Jay-Z, Foo Fighters welcomed into Rock & Roll Hall of Fame

CLEVELAND — Jay-Z's added another title to a resume that includes rapper, songwriter, Grammy winner, billionaire business mogul, and global icon — Hall of Famer. The self-proclaimed “greatest rapper alive” was inducted Saturday night as part of an eclectic 2021 Rock & Roll Hall of Fame class that included Foo Fighters, Carole King, Tina Turner, The Go-Gos and Todd Rundgren. Once a drug dealer on the tough streets of Brooklyn, New York, Jay-Z rose through the rap world with hard, straight-forward songs that often portrayed the struggles of Black people in America. His catalogue includes songs like “Hard Knock Life,” “99 Problems” and “Empire State of Mind” as well as 14 No. 1 albums.

Fed to start reining in economic aid as inflation risk rises

With inflation at its highest point in three decades, the Federal Reserve is set this week to begin winding down the extraordinary stimulus it has given the economy since the pandemic recession struck early last year, a process that could prove to be a risky balancing act. Chair Jerome Powell has signaled that the Fed will announce after its policy meeting Wednesday that it will start paring its $120 billion in monthly bond purchases as soon as this month. Those purchases are intended to keep long-term loan rates low to encourage borrowing and spending. Once the Fed has ended its bond purchases by mid-2022, it will then turn to a more difficult decision: When to raise its benchmark short-term rate from zero, where it’s been since COVID-19 hammered the economy in March 2020. Raising that rate, which affects many consumer and business loans, would be intended to make sure inflation doesn’t get out of control. But it would carry the risk of discouraging spending and undercutting the job market and the economy before they’ve regained full health.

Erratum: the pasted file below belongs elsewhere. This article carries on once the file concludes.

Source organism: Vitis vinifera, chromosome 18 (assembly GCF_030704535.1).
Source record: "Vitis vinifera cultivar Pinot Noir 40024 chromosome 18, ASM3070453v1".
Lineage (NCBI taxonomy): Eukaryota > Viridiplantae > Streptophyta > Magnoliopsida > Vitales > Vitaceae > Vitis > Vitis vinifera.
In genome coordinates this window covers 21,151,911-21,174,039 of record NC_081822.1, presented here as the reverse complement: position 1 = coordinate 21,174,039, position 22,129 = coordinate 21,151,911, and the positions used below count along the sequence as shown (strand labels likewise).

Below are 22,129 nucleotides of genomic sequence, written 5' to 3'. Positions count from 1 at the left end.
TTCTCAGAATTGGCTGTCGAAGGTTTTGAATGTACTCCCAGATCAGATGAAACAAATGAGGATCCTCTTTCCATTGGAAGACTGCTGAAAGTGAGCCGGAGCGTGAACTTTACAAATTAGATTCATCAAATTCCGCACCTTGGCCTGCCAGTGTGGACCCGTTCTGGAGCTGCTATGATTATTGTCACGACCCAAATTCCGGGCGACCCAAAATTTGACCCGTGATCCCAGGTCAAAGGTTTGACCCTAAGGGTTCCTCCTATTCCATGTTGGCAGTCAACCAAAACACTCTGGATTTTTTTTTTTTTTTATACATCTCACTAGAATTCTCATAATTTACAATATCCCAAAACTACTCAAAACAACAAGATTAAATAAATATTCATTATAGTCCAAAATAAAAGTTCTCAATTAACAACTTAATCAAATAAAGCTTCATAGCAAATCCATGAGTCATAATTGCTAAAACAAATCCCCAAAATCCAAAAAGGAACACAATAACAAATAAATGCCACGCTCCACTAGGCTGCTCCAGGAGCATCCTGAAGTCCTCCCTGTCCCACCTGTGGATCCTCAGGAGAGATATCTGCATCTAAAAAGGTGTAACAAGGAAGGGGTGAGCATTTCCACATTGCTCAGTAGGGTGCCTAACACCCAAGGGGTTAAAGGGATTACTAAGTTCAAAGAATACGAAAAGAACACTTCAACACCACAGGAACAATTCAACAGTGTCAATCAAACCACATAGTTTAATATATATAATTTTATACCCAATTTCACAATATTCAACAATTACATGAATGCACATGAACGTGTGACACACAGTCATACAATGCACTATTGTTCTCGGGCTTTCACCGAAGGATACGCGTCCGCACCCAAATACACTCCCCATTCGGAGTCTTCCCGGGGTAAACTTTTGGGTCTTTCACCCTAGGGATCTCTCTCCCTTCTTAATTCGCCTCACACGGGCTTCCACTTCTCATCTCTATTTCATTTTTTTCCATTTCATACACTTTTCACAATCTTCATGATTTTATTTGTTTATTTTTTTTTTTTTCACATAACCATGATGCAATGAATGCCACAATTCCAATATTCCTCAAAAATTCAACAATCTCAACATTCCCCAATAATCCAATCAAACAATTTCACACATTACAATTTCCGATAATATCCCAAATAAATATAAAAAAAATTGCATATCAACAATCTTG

COVID vaccine for younger kids already being packed, shipped

Anticipating a green light from vaccine advisers, the Biden administration is assembling and shipping millions of COVID-19 shots for children ages 5-11, the White House said Monday. The first could go into kids' arms by midweek. “We are not waiting on the operations and logistics,” said coronavirus coordinator Jeff Zients. By vaccinating children, the U.S. hopes to head off another coronavirus wave during the cold-weather months when people spend more time indoors and respiratory illnesses can spread more easily. Cases have been declining for weeks, but the virus has repeatedly shown its ability to stage a comeback and more easily transmissible mutations are a persistent threat.

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